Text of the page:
Is waveOut... Still So Slow?

This is a discussion on Is waveOut... Still So Slow? within the Game Programming forums, part of the General Programming Boards category; Hello, Just a quick question really... I know that since Vista, Microsoft has considered hardware acceleration of audio to be ...

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    Question Is waveOut... Still So Slow?

    Hello,

    Just a quick question really... I know that since Vista, Microsoft has considered hardware acceleration of audio to be deprecated. The reasoning behind this was presumably that a modern CPU could cope with mixing and effects while doing everything else at the same time.

    Testing this hypothesis, I've recently tried to write a simple software audio mixer that can mix together up to 8 sounds of varying lengths. I tried doing this with ten 100ms buffers and found that it is laggy as hell(?)

    Much like other code designs, the mixer runs in its own thread and waits on two event objects, one coming from the waveOut device and one from the creating thread indicating when it would like to play another sound.

    Initial testing seems to indicate that the mechanism works fine, the buffers just aren't long enough to compensate for the time it takes to mix each individual sample. But 100ms?

    I've seen an official sample that Microsoft provides which demonstrates a software mixer DLL. The core elements of it are written in assembly language.

    I know that for operations like this you can take advantage of MMX or SIMD to process blocks of data more efficiently than using code a C/C++ compiler might initially generate, but is it still really that high-latency interface of legend, even on a modern computer?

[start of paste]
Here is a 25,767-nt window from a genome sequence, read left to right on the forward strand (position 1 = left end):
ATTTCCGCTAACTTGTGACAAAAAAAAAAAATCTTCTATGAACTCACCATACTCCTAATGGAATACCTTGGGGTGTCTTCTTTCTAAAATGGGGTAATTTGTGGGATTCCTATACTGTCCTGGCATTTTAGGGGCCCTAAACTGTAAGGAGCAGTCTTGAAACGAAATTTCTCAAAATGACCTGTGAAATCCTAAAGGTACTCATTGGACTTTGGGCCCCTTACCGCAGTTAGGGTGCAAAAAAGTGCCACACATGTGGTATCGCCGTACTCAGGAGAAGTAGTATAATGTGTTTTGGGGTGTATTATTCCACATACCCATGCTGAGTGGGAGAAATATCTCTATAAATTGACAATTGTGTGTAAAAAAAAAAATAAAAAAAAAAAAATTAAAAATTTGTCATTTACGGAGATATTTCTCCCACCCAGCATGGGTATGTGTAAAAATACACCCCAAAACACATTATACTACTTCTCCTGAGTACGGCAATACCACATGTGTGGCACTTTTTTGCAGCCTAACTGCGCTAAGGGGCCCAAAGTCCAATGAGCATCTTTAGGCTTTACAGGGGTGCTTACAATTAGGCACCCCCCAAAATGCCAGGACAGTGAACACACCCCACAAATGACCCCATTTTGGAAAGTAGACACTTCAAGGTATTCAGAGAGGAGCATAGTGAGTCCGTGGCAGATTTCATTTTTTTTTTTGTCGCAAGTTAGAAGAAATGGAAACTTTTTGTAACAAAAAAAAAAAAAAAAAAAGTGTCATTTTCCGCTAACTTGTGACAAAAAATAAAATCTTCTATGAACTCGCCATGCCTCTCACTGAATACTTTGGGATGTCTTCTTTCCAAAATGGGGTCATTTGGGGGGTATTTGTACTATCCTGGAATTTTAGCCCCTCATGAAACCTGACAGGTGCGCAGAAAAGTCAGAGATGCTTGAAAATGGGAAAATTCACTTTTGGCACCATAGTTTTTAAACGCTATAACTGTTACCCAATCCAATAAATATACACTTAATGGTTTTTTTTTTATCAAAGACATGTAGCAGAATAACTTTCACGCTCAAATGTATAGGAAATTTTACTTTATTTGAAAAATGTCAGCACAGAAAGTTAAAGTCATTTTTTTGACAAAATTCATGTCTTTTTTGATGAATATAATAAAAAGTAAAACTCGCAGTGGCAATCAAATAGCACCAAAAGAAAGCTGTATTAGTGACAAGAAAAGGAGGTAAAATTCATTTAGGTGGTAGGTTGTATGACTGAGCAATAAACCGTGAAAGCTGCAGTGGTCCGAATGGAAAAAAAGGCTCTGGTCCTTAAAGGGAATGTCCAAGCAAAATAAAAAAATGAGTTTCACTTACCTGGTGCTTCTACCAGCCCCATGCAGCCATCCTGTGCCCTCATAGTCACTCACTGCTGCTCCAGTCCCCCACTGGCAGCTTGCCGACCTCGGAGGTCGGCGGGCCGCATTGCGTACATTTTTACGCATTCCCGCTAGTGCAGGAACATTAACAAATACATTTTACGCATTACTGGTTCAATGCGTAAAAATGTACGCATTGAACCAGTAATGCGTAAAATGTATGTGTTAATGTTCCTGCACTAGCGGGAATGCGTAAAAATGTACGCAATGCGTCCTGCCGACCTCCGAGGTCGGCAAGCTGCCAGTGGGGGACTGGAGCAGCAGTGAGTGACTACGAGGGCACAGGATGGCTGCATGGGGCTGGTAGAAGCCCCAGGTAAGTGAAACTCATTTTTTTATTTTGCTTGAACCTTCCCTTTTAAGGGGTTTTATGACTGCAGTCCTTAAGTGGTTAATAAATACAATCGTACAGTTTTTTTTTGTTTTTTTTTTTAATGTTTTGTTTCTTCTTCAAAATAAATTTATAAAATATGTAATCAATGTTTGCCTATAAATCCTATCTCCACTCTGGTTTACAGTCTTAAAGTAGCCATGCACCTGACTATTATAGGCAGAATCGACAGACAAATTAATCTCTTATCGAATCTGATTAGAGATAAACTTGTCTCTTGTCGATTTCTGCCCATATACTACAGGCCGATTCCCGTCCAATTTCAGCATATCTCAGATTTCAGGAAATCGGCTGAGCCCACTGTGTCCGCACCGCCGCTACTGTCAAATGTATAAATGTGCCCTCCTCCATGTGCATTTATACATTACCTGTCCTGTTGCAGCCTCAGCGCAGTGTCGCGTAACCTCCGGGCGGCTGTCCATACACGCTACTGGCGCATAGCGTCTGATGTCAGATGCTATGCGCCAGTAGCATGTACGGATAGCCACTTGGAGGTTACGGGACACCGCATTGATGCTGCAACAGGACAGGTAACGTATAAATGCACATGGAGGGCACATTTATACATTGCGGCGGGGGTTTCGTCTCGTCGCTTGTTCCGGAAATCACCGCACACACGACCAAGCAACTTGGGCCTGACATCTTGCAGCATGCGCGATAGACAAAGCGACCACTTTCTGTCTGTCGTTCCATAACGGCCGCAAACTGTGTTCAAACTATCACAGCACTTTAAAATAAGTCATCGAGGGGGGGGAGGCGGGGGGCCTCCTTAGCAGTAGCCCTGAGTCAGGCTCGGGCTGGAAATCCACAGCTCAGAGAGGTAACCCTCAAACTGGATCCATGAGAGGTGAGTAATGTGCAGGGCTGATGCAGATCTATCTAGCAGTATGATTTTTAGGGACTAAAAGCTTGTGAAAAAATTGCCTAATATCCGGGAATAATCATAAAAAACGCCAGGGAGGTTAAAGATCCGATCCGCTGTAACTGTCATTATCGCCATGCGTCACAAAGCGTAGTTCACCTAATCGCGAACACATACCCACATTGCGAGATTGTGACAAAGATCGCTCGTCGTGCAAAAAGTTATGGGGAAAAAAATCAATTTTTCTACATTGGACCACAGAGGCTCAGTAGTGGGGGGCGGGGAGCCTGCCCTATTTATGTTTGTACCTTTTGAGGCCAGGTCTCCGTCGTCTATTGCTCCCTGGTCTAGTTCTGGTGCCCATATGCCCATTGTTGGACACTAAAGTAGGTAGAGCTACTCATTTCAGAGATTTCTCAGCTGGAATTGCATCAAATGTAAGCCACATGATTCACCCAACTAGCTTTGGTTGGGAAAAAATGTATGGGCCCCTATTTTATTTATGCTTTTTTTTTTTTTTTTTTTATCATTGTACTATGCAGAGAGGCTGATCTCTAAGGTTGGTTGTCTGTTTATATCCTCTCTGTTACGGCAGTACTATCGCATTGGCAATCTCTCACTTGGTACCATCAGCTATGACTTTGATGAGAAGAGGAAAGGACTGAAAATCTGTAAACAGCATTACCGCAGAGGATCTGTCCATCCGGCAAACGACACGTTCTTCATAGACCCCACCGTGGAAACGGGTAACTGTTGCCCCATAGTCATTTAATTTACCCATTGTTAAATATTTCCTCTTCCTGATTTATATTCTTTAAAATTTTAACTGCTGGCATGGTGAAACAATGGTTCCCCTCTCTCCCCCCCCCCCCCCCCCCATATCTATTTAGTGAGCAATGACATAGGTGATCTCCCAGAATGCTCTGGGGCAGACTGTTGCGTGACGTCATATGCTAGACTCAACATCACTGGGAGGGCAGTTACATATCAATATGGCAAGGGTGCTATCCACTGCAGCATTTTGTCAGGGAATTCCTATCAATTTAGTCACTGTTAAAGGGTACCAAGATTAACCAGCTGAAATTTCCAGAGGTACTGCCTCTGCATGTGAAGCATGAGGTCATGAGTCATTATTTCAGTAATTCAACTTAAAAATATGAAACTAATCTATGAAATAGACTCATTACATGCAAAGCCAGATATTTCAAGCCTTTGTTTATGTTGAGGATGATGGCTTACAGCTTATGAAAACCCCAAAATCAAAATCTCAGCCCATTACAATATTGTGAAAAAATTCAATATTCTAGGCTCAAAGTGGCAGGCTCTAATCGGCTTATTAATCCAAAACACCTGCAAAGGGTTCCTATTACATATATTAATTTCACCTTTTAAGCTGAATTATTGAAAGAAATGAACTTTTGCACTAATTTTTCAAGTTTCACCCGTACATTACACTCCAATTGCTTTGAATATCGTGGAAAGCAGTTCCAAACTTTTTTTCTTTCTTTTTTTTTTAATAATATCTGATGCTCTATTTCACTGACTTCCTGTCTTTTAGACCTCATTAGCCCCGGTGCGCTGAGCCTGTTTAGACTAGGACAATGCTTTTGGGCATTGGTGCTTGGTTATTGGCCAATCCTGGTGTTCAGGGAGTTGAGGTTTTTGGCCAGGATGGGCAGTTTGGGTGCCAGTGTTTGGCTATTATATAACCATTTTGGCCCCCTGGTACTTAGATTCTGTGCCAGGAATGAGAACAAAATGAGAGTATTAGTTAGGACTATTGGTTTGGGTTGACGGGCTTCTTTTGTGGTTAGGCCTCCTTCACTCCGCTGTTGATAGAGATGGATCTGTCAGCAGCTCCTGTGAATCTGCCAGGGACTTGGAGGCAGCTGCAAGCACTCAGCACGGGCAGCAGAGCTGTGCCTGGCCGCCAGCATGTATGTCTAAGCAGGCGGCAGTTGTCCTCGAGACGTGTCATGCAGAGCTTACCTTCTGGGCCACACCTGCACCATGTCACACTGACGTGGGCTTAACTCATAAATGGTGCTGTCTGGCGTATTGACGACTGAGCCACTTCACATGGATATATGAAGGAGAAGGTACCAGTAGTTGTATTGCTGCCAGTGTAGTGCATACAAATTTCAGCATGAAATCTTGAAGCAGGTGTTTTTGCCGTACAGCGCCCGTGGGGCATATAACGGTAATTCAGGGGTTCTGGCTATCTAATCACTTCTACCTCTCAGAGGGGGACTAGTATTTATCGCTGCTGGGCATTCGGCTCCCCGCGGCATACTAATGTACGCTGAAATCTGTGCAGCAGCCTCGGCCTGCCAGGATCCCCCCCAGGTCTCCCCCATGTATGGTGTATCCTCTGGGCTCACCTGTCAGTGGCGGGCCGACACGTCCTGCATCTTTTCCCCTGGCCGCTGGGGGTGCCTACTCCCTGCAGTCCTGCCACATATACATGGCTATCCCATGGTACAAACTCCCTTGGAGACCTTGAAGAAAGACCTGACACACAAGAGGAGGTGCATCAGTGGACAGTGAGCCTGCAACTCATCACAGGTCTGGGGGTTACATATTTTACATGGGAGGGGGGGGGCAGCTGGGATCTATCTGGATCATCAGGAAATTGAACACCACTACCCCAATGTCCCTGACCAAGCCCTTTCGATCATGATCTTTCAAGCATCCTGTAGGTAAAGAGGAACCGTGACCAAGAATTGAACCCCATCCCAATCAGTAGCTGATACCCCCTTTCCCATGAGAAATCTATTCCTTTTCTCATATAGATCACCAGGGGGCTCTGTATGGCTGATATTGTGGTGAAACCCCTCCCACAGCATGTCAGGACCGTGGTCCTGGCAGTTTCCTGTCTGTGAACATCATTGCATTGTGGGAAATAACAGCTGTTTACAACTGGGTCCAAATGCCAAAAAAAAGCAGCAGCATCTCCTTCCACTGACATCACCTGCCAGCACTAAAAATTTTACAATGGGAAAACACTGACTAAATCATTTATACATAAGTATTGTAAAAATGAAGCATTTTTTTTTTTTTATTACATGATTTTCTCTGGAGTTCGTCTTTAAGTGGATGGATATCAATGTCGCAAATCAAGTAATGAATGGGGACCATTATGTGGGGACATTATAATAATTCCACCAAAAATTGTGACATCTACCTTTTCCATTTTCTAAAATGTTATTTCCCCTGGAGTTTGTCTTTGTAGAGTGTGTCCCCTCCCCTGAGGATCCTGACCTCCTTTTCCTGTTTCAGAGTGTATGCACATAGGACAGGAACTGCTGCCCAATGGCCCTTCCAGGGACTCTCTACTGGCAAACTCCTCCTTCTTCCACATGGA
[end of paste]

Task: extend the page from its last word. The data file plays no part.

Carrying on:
Yes, I know I could use DirectSound, but look at how fast GDI goes these days. Why is the standard audio interface still so dodgy?

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    Super Moderator VirtualAce's Avatar
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    The reasoning behind this was presumably that a modern CPU could cope with mixing and effects while doing everything else at the same time.
    Actually I believe the primary reason was that most of the 'send to Microsoft' dialogs that people responded to were related somehow to the audio acceleration layer. That combined with the fact that you mentioned concerning CPU power probably put the final nail in the coffin. IMO it was a bad idea but then again no one asked me.

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    Malum in se abachler's Avatar
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    waveout is fine if you just need standard audio, DirectSound is necessary if you want to do 3d sound for systems like 5.1
    Until you can build a working general purpose reprogrammable computer out of basic components from radio shack, you are not fit to call yourself a programmer in my presence. This is cwhizard, signing off.

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    On second thought... I might be misunderstanding the flags in the WAVEHDR structure and starving my own thread. That'll teach me not to do more testing...

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